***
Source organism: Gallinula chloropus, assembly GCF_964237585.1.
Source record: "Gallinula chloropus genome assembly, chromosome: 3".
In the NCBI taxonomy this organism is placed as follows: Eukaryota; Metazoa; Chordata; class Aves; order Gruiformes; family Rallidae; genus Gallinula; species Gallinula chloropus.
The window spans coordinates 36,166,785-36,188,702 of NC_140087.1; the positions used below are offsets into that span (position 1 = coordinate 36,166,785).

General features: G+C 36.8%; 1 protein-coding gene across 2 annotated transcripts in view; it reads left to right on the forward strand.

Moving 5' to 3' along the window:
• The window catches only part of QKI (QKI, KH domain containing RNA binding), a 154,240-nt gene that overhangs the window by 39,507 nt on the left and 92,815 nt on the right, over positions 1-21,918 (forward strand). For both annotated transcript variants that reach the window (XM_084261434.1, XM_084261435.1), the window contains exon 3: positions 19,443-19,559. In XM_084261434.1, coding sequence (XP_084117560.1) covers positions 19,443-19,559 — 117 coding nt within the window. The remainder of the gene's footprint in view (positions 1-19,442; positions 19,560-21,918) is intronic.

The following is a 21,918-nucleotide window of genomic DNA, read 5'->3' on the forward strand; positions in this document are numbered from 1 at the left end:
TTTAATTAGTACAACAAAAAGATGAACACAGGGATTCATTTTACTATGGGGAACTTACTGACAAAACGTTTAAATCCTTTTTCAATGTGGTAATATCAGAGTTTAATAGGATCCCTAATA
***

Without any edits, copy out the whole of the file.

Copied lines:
Source organism: Gallinula chloropus, assembly GCF_964237585.1.
Source record: "Gallinula chloropus genome assembly, chromosome: 3".
In the NCBI taxonomy this organism is placed as follows: Eukaryota; Metazoa; Chordata; class Aves; order Gruiformes; family Rallidae; genus Gallinula; species Gallinula chloropus.
The window spans coordinates 36,166,785-36,188,702 of NC_140087.1; the positions used below are offsets into that span (position 1 = coordinate 36,166,785).

General features: G+C 36.8%; 1 protein-coding gene across 2 annotated transcripts in view; it reads left to right on the forward strand.

Moving 5' to 3' along the window:
• The window catches only part of QKI (QKI, KH domain containing RNA binding), a 154,240-nt gene that overhangs the window by 39,507 nt on the left and 92,815 nt on the right, over positions 1-21,918 (forward strand). For both annotated transcript variants that reach the window (XM_084261434.1, XM_084261435.1), the window contains exon 3: positions 19,443-19,559. In XM_084261434.1, coding sequence (XP_084117560.1) covers positions 19,443-19,559 — 117 coding nt within the window. The remainder of the gene's footprint in view (positions 1-19,442; positions 19,560-21,918) is intronic.

The following is a 21,918-nucleotide window of genomic DNA, read 5'->3' on the forward strand; positions in this document are numbered from 1 at the left end:
TTTAATTAGTACAACAAAAAGATGAACACAGGGATTCATTTTACTATGGGGAACTTACTGACAAAACGTTTAAATCCTTTTTCAATGTGGTAATATCAGAGTTTAATAGGATCCCTAATA